God never shames his sons and daughters. When you feel shame it is not from God. Shame tells you that you are not worthy of receiving God's forgiveness (as an offender). When you are on the other side of forgiveness as the one offended, shame tells you the offender is not worthy of your forgiveness or God's forgiveness. This shaming often disguises itself in some form of critical judgment. When you are tempted to think of someone else as a jerk, loser, or good-for-nothing, you must surrender to God the right to judge that person or situation and repent for any wrongful actions you may have already taken. Our bad reactions toward other people are often rooted in the shame residing in our own inner person. Reconciling our relationship with Father God must include identifying the shame we carry by allowing God to show us where it may be hidden, and surrendering it into His care.
    God is looking for followers who will allow the Son Jesus to carry the offenses of this world for them. Our world is a broken place to live. We cannot escape offense, but we can escape the pain of offense. The distinguishing mark of a Christian in this world should be to view offense as an opportunity for God's love to pierce the power of offense, and allow His Son Jesus to redeem the offenses one by one in our lives. Forgiveness is God's idea and plan to accomplish his purpose for his people. Facing offense head on may cause some temporary pain. Allowing yourself to feel the pain, affords you an opportunity to experience God in a more meaningful way. That can never be a bad thing. We must practice receiving God's love in greater measure so we can give his gift of love to others as part of the great commission. We must grow in our capacity to receive God's love and become the person he intends for us to be. His love grows in our hearts when our judgments are surrendered to him.
It's time the Church deals with her offenses. The brokenness offense causes is evident all around us. Why can't we admit offense for what it is? Have we adopted a "religiously correct" speech similar to "political correctness." I like to think of what would happen if instead of using the term "church split" we would call it a "garbage heap of unresolved offenses." Much of what we call "disunity," is in reality a lack of willingness to work through offenses. Granted, there are many other real problems contributing to our proneness to offense such as unhealthy perspectives of conflict, lack of communication, and lack of trust and trustworthiness. But the greatest impact to be made on our corporate offenses is for each individual to examine his own heart in honesty and humility before God to expose and correct offense as the great commission mandates. This also fulfills the vision of the ancient Psalmist who wrote, "Great peace have they which love thy law: and nothing shall offend them" Psalm 119:16; KJV9. We all want peace of mind and heart, but it comes with conditions. These are not overbearing, but conditions for which our loving Father stands with open arms ready to receive our participation.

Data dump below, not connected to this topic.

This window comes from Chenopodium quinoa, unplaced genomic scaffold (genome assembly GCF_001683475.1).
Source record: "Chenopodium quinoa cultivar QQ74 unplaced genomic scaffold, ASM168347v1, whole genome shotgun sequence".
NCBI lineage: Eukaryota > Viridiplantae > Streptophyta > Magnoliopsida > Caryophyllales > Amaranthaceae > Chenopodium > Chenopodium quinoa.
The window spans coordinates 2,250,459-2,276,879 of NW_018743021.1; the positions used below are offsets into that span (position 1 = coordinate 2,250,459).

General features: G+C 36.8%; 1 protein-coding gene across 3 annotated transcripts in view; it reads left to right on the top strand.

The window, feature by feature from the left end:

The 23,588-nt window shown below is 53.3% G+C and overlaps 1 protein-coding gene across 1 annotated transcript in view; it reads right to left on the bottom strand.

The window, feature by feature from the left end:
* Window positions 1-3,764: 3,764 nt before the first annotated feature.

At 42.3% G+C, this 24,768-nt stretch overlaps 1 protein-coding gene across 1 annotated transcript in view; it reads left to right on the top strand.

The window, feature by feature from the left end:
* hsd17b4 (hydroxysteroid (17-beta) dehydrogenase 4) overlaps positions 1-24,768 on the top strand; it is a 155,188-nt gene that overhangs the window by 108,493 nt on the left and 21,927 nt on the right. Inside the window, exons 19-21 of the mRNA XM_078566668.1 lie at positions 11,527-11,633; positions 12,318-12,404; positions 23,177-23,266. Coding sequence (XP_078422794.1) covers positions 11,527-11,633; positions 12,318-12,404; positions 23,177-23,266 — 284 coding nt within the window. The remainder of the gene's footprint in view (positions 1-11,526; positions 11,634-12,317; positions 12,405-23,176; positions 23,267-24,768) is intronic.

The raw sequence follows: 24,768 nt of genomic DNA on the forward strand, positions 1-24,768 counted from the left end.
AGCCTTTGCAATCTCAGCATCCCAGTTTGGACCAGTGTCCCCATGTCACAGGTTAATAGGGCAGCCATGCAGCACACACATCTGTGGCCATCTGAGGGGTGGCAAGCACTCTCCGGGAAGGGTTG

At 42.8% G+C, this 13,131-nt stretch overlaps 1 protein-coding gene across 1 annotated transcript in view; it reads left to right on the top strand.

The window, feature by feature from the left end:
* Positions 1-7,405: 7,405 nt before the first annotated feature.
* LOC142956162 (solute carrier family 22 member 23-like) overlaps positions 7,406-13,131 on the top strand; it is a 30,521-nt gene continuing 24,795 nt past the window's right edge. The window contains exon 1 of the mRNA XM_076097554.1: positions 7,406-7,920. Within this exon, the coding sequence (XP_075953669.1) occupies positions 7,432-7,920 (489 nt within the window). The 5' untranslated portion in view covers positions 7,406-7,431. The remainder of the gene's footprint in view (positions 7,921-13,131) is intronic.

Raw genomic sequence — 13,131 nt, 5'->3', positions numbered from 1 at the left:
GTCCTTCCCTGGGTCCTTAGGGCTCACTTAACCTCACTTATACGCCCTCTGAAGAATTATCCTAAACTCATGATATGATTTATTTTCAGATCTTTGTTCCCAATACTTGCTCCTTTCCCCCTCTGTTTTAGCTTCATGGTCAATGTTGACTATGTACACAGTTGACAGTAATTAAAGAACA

When someone offends you, you must be careful not to confuse their guilt with shaming the person (or persons). Condemning judgment toward God, yourself, or other people must be recognized as a chief enemy of forgiveness and reconciliation. Think of someone you believe has judged or offended you. Are you willing to release judgment of the person(s) who has done you wrong? Whether intentionally or unintentionally on the other person's part, the grip of the pain is in your power to release. Are you willing to surrender it to God right now for his judgment? I guarantee this will be the most freeing thing you can do. I can make this guarantee because I practice this regularly, and I help many other people do the same. In doing so you are fulfilling the Great Commission and helping to prepare others for finding their guilt and shame surrendered to God.
    I leave you with an exhortation to stop what you are doing right now amf read Psalm 32. May your 2016 be filled with Psalm 32 blessings!
(click here to read Psalm 32)

Note: For more on how to understand and practice forgiveness see some of my other articles posted on the blog site. I welcome your feedback and an opportunity to discuss this topic further with your study or prayer group. Please contact me to talk in person or via media technology.
 by Ed Hersh, Blue Rock BnB Healing Ministry


  1. Ed, you discussed some very good points that we all must remember and practice.

  2. Thanks for taking the time to reply. God is good.